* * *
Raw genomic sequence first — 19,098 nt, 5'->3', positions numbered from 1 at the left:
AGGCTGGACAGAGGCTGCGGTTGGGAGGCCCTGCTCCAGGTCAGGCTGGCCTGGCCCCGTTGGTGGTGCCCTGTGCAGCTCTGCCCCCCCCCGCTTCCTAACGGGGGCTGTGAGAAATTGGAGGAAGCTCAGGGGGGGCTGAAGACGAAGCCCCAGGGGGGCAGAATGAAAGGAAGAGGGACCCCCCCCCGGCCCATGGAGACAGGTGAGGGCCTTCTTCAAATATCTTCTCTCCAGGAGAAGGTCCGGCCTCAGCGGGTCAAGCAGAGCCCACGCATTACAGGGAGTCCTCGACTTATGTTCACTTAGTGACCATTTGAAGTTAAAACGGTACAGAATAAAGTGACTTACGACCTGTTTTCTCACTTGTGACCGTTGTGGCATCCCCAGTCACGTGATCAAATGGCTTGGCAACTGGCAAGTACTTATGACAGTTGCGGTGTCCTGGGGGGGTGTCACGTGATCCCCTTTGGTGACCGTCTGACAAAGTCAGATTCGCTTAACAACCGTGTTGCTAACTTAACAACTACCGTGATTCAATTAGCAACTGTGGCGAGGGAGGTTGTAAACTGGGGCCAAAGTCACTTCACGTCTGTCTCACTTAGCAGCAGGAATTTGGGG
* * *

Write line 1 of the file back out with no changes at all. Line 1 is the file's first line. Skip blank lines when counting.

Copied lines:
Raw genomic sequence first — 19,098 nt, 5'->3', positions numbered from 1 at the left: